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Transit Stories: Santa Clara Valley Transportation Authority – 4

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Santa Clara County’s main transit agency, the Valley Transportation Authority (VTA), supports the principle of reducing the county’s environmental impact by promoting transit use, and with its light rail service, the overall impact to the communities served by it has been enormous that it provides the county has an alternative form of transportation to travel to and from San Jose. 

Operating with three lines connecting communities from Campbell to Cupertino, Milpitas to Mountain View, and of course, San Jose, the VTA’s light rail system is clean, efficient, (most of the time) punctual, and spacious, far from comparison to the Muni Metro. The light rail cars can carry up to four bicycles per car, with a vertical rack located in the middle of each car, that allows bikers to put their bikes safely without intruding the walkways or doorways. It also announces every stop three times, once to announce the next station, the next when a train arrives at a station, and the last when the train stops and mentions the direction of the train–both inside and outside. It also mentions which doors will open, allowing riders to get ready to off-board the train once it reaches the station. And strings to pull when a person wants to stop? Nope, not on the VTA: it has areas indicating “Push here for next stop” indicated by stickers which announces that there will be passenger/s off-boarding at the next station, complete with a flashing “Stop Requested” sign. And when a train ends at a different station other than their usual terminus (i.e. Mountain View, Winchester, Santa Teresa, Alum Rock), or when a train is scheduled to do a “short-turn” service, a voice-over from the Automated Voice Announcer (AVA) machine on board every train announces “This train will end at the ____ station” from three stops towards its final destination, warning passengers that they need to change to another train if they want to continue further.

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The trains, built by Kinki Sharyo, are low-floored, allowing level-boarding at all platforms, making handicapped and senior access easy; however, the presence of stairs inside either end of the train provides a little inconvenience because it is higher than platform level, making access a bit difficult for such passengers. But, the trains have two significant advantages that make the train more pleasant to ride on than Muni Metro: one is the noticeable lack of graffiti on many of the trains, and the wider space available for people to walk by and stand when the train becomes fully loaded with passengers. At the time when I rode the trains, though, they were lightly-used, despite having a 2-car arrangement. The most interesting fact comes again with the fares: it’s just $2.00 to ride the light rail one-way, but, similar to the buses, they do not issue transfers; instead, on every station, ticket machines (image at right) provide a choice of tickets for both regular and leisure riders alike, including the regular $2.00 single ride, $6.00 Day Pass and a $4.00 Light Rail-only pass, good for 8 hours’ worth of light rail travel. The system is a “Proof-of-Payment” (POP) system, in which passengers are entrusted that whenever they board a light rail car, they will show a valid ticket or pass whenever a ticket or fare inspector hops on a light rail car and checks every passenger for tickets, similar to the system on Muni Metro (especially on surface street stops).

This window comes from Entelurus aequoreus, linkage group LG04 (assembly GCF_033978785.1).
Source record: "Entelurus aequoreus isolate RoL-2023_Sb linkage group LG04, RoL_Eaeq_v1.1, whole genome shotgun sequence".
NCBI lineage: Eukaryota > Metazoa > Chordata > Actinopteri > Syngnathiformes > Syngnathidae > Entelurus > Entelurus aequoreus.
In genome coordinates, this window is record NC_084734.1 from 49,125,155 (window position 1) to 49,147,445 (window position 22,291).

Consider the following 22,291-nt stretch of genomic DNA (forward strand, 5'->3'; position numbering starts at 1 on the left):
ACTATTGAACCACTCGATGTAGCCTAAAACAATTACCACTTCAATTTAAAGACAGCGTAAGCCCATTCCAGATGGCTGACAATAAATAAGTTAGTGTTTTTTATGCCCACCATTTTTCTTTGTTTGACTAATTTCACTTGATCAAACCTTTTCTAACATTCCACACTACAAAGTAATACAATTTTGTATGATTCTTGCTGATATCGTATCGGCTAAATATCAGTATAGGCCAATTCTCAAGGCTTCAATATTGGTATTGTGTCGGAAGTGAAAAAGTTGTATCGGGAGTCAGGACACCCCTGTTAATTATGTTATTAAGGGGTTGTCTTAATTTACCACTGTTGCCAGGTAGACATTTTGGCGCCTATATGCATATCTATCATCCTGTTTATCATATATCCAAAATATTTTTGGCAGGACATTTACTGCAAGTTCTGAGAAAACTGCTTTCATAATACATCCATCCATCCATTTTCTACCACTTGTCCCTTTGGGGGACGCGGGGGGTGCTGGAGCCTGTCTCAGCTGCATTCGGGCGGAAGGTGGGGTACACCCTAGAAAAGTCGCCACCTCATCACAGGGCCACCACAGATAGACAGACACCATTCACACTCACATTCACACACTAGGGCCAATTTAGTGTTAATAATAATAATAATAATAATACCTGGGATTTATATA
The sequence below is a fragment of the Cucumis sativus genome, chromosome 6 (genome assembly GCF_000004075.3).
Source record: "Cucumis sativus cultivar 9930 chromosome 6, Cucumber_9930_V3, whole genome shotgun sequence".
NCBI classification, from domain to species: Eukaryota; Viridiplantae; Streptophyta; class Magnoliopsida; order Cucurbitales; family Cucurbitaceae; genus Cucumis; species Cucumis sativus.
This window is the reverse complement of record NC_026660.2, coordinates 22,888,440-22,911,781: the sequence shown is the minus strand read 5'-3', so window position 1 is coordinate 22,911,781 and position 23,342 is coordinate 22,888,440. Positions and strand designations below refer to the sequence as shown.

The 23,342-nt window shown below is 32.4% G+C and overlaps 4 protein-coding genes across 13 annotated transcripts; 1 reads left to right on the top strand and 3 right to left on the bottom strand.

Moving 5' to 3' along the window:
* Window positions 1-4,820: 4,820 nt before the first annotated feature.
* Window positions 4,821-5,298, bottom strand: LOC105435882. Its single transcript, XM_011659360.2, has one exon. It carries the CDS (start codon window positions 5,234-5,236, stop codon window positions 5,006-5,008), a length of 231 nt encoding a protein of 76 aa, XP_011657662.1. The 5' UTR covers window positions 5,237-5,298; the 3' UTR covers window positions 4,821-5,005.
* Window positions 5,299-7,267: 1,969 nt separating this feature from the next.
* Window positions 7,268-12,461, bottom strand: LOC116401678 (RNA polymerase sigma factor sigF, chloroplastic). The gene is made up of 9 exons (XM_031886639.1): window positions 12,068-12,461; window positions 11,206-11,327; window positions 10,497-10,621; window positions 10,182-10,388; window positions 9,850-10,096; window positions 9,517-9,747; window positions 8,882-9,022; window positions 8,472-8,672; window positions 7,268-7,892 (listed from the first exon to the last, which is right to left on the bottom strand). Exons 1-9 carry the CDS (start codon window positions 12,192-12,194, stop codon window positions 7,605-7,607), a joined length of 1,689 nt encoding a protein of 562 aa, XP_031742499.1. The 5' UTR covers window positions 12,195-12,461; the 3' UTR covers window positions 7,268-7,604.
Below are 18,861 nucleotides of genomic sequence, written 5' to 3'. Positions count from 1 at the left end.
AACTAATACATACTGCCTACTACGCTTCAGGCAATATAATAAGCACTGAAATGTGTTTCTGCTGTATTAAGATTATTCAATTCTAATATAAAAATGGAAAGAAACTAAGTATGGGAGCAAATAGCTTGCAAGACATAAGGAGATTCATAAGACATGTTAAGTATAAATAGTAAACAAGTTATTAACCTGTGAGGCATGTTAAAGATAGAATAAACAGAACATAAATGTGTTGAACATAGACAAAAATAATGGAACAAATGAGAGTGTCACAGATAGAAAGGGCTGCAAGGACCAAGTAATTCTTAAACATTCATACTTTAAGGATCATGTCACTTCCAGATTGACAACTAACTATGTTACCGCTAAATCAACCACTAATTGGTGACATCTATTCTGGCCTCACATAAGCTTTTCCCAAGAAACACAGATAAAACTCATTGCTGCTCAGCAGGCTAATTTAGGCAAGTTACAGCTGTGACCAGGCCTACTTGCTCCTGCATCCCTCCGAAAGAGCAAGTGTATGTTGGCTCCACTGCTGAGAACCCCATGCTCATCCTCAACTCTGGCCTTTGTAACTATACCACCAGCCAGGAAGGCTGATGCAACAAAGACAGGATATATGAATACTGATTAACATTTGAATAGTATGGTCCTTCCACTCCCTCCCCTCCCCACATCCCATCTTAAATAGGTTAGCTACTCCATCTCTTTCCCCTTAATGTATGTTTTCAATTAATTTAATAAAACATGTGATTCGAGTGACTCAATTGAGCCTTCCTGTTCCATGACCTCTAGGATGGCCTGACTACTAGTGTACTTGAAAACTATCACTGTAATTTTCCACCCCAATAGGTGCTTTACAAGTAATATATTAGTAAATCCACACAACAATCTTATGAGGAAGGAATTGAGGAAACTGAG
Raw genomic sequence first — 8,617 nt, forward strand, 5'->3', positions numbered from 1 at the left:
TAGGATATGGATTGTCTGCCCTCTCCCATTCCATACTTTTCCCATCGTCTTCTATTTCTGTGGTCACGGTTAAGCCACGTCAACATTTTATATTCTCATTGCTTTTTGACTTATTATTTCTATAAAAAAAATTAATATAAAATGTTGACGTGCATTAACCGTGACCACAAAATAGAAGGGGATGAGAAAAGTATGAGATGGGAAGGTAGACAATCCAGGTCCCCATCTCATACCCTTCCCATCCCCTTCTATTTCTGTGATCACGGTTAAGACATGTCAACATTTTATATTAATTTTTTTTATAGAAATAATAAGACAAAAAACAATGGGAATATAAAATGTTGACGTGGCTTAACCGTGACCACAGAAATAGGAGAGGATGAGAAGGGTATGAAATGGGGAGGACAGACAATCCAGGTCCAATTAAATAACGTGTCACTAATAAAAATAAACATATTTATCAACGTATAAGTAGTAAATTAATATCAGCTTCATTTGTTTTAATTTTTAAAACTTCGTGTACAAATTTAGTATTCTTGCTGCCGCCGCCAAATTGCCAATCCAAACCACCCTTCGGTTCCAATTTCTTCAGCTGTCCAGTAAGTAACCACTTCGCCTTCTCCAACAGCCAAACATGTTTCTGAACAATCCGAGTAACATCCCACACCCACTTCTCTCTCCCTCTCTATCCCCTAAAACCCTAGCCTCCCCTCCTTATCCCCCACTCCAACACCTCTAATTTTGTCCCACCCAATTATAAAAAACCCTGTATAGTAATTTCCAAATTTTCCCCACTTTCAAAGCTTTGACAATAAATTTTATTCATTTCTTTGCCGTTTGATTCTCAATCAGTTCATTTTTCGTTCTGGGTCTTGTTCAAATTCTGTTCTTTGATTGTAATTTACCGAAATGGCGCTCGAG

Here are some images I took from the light rail system:


Overall, my assessment of Santa Clara’s Valley Transportation Authority has been mainly positive because of three things: its environmental commitment is shown in various ways (from hybrid buses to promoting transit especially in Downtown San Jose), its capability to provide great transit service for its people is shown in many ways (from easy transfers between stops to punctual services), and its courteous and friendly operators show every step of a commuter’s way to find their destination. My biggest concern is that they do not provide transfers for its passengers, making many riders feel hassled every time they feed $2.00 onto a ticket machine or on board a bus; although they provide Day Passes and Monthly Pass Stickers for passengers, I believe that providing a paper transfer good for at least 90 minutes would be convenient and affordable for many passengers, especially from low-income neighborhoods, which will allow them to take transit more often without the need to find extra money to pay for a new ride. I think that the VTA has done a wonderful job serving the people of Santa Clara County, similar to what Golden Gate Transit does for Marin and Sonoma Counties, and that their cleanliness, effectiveness, and reliability gives me a wonderful impression that I want to use their services again in the future.

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